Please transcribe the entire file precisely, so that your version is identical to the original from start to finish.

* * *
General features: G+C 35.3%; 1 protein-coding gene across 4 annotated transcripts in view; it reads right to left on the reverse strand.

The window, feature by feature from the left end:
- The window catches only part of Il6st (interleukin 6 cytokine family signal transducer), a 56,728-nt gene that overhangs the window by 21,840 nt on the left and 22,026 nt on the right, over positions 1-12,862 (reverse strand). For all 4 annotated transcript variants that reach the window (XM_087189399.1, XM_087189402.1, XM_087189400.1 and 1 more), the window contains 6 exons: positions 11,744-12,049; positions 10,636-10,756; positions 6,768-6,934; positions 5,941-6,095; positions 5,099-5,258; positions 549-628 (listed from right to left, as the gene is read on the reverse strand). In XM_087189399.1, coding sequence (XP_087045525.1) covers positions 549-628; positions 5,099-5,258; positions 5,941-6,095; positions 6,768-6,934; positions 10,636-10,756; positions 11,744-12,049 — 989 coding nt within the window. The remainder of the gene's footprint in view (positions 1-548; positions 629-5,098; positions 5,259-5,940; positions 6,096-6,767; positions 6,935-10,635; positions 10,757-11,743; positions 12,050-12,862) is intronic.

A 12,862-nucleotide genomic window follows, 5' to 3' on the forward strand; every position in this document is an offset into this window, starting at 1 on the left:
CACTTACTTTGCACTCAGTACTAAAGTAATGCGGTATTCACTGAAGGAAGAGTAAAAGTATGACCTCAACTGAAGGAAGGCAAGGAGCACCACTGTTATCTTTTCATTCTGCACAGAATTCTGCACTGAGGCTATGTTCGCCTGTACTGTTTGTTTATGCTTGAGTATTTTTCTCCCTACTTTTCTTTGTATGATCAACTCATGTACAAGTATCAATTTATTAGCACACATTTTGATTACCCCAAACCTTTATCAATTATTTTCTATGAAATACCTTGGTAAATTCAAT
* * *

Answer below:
General features: G+C 35.3%; 1 protein-coding gene across 4 annotated transcripts in view; it reads right to left on the reverse strand.

The window, feature by feature from the left end:
- The window catches only part of Il6st (interleukin 6 cytokine family signal transducer), a 56,728-nt gene that overhangs the window by 21,840 nt on the left and 22,026 nt on the right, over positions 1-12,862 (reverse strand). For all 4 annotated transcript variants that reach the window (XM_087189399.1, XM_087189402.1, XM_087189400.1 and 1 more), the window contains 6 exons: positions 11,744-12,049; positions 10,636-10,756; positions 6,768-6,934; positions 5,941-6,095; positions 5,099-5,258; positions 549-628 (listed from right to left, as the gene is read on the reverse strand). In XM_087189399.1, coding sequence (XP_087045525.1) covers positions 549-628; positions 5,099-5,258; positions 5,941-6,095; positions 6,768-6,934; positions 10,636-10,756; positions 11,744-12,049 — 989 coding nt within the window. The remainder of the gene's footprint in view (positions 1-548; positions 629-5,098; positions 5,259-5,940; positions 6,096-6,767; positions 6,935-10,635; positions 10,757-11,743; positions 12,050-12,862) is intronic.

A 12,862-nucleotide genomic window follows, 5' to 3' on the forward strand; every position in this document is an offset into this window, starting at 1 on the left:
CACTTACTTTGCACTCAGTACTAAAGTAATGCGGTATTCACTGAAGGAAGAGTAAAAGTATGACCTCAACTGAAGGAAGGCAAGGAGCACCACTGTTATCTTTTCATTCTGCACAGAATTCTGCACTGAGGCTATGTTCGCCTGTACTGTTTGTTTATGCTTGAGTATTTTTCTCCCTACTTTTCTTTGTATGATCAACTCATGTACAAGTATCAATTTATTAGCACACATTTTGATTACCCCAAACCTTTATCAATTATTTTCTATGAAATACCTTGGTAAATTCAAT